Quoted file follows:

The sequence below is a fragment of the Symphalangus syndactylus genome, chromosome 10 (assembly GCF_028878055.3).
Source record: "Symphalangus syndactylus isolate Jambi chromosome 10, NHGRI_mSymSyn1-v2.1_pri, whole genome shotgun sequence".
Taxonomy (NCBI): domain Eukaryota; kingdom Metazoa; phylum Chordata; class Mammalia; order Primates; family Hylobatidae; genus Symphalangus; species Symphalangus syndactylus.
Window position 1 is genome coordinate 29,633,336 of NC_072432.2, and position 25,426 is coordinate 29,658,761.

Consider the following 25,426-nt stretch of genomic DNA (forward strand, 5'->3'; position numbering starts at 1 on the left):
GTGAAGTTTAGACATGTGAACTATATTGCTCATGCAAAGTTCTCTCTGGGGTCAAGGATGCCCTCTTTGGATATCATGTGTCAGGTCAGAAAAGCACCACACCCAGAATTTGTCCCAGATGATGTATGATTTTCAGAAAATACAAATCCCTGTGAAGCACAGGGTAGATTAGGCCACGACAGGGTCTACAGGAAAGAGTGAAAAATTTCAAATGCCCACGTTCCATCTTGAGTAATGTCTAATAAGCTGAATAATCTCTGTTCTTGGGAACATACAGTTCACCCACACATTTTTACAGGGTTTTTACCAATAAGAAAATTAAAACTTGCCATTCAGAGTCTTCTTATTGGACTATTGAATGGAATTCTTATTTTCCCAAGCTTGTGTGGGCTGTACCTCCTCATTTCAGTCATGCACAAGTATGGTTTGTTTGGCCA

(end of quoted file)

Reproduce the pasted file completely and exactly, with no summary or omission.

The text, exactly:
The sequence below is a fragment of the Symphalangus syndactylus genome, chromosome 10 (assembly GCF_028878055.3).
Source record: "Symphalangus syndactylus isolate Jambi chromosome 10, NHGRI_mSymSyn1-v2.1_pri, whole genome shotgun sequence".
Taxonomy (NCBI): domain Eukaryota; kingdom Metazoa; phylum Chordata; class Mammalia; order Primates; family Hylobatidae; genus Symphalangus; species Symphalangus syndactylus.
Window position 1 is genome coordinate 29,633,336 of NC_072432.2, and position 25,426 is coordinate 29,658,761.

Consider the following 25,426-nt stretch of genomic DNA (forward strand, 5'->3'; position numbering starts at 1 on the left):
GTGAAGTTTAGACATGTGAACTATATTGCTCATGCAAAGTTCTCTCTGGGGTCAAGGATGCCCTCTTTGGATATCATGTGTCAGGTCAGAAAAGCACCACACCCAGAATTTGTCCCAGATGATGTATGATTTTCAGAAAATACAAATCCCTGTGAAGCACAGGGTAGATTAGGCCACGACAGGGTCTACAGGAAAGAGTGAAAAATTTCAAATGCCCACGTTCCATCTTGAGTAATGTCTAATAAGCTGAATAATCTCTGTTCTTGGGAACATACAGTTCACCCACACATTTTTACAGGGTTTTTACCAATAAGAAAATTAAAACTTGCCATTCAGAGTCTTCTTATTGGACTATTGAATGGAATTCTTATTTTCCCAAGCTTGTGTGGGCTGTACCTCCTCATTTCAGTCATGCACAAGTATGGTTTGTTTGGCCA